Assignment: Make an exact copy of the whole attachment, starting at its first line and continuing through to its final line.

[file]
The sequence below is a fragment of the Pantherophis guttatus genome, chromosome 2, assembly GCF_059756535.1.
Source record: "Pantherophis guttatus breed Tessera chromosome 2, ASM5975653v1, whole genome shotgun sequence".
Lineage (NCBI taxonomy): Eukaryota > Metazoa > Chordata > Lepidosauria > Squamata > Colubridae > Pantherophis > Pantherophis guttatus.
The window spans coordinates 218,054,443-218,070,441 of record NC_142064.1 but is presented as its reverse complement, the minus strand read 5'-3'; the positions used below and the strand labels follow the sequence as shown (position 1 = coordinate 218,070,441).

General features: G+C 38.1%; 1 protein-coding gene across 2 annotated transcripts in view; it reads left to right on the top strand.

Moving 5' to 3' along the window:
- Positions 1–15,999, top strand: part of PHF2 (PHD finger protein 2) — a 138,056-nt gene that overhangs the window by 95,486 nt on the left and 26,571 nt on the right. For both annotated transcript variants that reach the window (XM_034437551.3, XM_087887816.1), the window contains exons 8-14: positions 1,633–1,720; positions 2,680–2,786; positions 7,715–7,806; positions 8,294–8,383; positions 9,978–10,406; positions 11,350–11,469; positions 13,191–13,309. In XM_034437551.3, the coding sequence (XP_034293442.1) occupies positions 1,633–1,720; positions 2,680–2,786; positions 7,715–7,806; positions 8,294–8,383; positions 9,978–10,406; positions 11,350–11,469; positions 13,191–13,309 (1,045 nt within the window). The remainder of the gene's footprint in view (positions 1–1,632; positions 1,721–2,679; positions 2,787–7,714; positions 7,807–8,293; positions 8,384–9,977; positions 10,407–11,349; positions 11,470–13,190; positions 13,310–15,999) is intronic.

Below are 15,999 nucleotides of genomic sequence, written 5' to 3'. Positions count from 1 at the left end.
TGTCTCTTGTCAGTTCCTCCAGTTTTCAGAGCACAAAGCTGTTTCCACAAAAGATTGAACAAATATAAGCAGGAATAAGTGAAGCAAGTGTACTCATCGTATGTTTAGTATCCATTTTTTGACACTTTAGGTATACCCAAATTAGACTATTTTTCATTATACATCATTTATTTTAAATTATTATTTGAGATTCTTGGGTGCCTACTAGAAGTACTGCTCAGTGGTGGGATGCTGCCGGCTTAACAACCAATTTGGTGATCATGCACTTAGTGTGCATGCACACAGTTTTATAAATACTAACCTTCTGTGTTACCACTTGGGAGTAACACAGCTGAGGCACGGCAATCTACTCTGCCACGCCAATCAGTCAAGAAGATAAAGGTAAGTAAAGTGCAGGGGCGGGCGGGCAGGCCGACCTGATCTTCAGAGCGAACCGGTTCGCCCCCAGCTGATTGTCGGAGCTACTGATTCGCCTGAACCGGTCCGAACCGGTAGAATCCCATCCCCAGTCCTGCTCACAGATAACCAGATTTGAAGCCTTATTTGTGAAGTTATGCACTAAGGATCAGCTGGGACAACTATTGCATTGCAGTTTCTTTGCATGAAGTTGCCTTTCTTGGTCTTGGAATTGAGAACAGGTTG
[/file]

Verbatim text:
The sequence below is a fragment of the Pantherophis guttatus genome, chromosome 2, assembly GCF_059756535.1.
Source record: "Pantherophis guttatus breed Tessera chromosome 2, ASM5975653v1, whole genome shotgun sequence".
Lineage (NCBI taxonomy): Eukaryota > Metazoa > Chordata > Lepidosauria > Squamata > Colubridae > Pantherophis > Pantherophis guttatus.
The window spans coordinates 218,054,443-218,070,441 of record NC_142064.1 but is presented as its reverse complement, the minus strand read 5'-3'; the positions used below and the strand labels follow the sequence as shown (position 1 = coordinate 218,070,441).

General features: G+C 38.1%; 1 protein-coding gene across 2 annotated transcripts in view; it reads left to right on the top strand.

Moving 5' to 3' along the window:
- Positions 1–15,999, top strand: part of PHF2 (PHD finger protein 2) — a 138,056-nt gene that overhangs the window by 95,486 nt on the left and 26,571 nt on the right. For both annotated transcript variants that reach the window (XM_034437551.3, XM_087887816.1), the window contains exons 8-14: positions 1,633–1,720; positions 2,680–2,786; positions 7,715–7,806; positions 8,294–8,383; positions 9,978–10,406; positions 11,350–11,469; positions 13,191–13,309. In XM_034437551.3, the coding sequence (XP_034293442.1) occupies positions 1,633–1,720; positions 2,680–2,786; positions 7,715–7,806; positions 8,294–8,383; positions 9,978–10,406; positions 11,350–11,469; positions 13,191–13,309 (1,045 nt within the window). The remainder of the gene's footprint in view (positions 1–1,632; positions 1,721–2,679; positions 2,787–7,714; positions 7,807–8,293; positions 8,384–9,977; positions 10,407–11,349; positions 11,470–13,190; positions 13,310–15,999) is intronic.

Below are 15,999 nucleotides of genomic sequence, written 5' to 3'. Positions count from 1 at the left end.
TGTCTCTTGTCAGTTCCTCCAGTTTTCAGAGCACAAAGCTGTTTCCACAAAAGATTGAACAAATATAAGCAGGAATAAGTGAAGCAAGTGTACTCATCGTATGTTTAGTATCCATTTTTTGACACTTTAGGTATACCCAAATTAGACTATTTTTCATTATACATCATTTATTTTAAATTATTATTTGAGATTCTTGGGTGCCTACTAGAAGTACTGCTCAGTGGTGGGATGCTGCCGGCTTAACAACCAATTTGGTGATCATGCACTTAGTGTGCATGCACACAGTTTTATAAATACTAACCTTCTGTGTTACCACTTGGGAGTAACACAGCTGAGGCACGGCAATCTACTCTGCCACGCCAATCAGTCAAGAAGATAAAGGTAAGTAAAGTGCAGGGGCGGGCGGGCAGGCCGACCTGATCTTCAGAGCGAACCGGTTCGCCCCCAGCTGATTGTCGGAGCTACTGATTCGCCTGAACCGGTCCGAACCGGTAGAATCCCATCCCCAGTCCTGCTCACAGATAACCAGATTTGAAGCCTTATTTGTGAAGTTATGCACTAAGGATCAGCTGGGACAACTATTGCATTGCAGTTTCTTTGCATGAAGTTGCCTTTCTTGGTCTTGGAATTGAGAACAGGTTG